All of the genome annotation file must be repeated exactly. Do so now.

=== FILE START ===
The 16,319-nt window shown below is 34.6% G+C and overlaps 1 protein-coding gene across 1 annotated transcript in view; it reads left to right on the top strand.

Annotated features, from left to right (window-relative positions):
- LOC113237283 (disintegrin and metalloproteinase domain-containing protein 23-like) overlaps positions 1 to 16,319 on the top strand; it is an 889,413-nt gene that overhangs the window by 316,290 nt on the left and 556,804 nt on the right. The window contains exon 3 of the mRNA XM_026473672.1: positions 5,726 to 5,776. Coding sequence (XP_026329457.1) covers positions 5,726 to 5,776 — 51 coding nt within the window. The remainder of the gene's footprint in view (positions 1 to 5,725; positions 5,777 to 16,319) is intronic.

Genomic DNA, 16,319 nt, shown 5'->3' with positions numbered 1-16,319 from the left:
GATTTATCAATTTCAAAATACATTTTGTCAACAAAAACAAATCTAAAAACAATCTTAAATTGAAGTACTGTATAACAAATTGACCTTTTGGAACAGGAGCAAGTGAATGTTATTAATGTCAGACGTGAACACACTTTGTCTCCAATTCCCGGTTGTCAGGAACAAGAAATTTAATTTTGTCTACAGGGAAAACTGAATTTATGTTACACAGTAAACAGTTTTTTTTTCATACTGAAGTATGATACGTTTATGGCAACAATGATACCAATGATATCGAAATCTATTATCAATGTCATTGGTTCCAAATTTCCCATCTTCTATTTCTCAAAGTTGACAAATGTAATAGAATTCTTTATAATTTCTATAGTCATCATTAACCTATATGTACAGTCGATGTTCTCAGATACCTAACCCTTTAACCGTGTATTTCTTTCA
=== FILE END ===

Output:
The 16,319-nt window shown below is 34.6% G+C and overlaps 1 protein-coding gene across 1 annotated transcript in view; it reads left to right on the top strand.

Annotated features, from left to right (window-relative positions):
- LOC113237283 (disintegrin and metalloproteinase domain-containing protein 23-like) overlaps positions 1 to 16,319 on the top strand; it is an 889,413-nt gene that overhangs the window by 316,290 nt on the left and 556,804 nt on the right. The window contains exon 3 of the mRNA XM_026473672.1: positions 5,726 to 5,776. Coding sequence (XP_026329457.1) covers positions 5,726 to 5,776 — 51 coding nt within the window. The remainder of the gene's footprint in view (positions 1 to 5,725; positions 5,777 to 16,319) is intronic.

Genomic DNA, 16,319 nt, shown 5'->3' with positions numbered 1-16,319 from the left:
GATTTATCAATTTCAAAATACATTTTGTCAACAAAAACAAATCTAAAAACAATCTTAAATTGAAGTACTGTATAACAAATTGACCTTTTGGAACAGGAGCAAGTGAATGTTATTAATGTCAGACGTGAACACACTTTGTCTCCAATTCCCGGTTGTCAGGAACAAGAAATTTAATTTTGTCTACAGGGAAAACTGAATTTATGTTACACAGTAAACAGTTTTTTTTTCATACTGAAGTATGATACGTTTATGGCAACAATGATACCAATGATATCGAAATCTATTATCAATGTCATTGGTTCCAAATTTCCCATCTTCTATTTCTCAAAGTTGACAAATGTAATAGAATTCTTTATAATTTCTATAGTCATCATTAACCTATATGTACAGTCGATGTTCTCAGATACCTAACCCTTTAACCGTGTATTTCTTTCA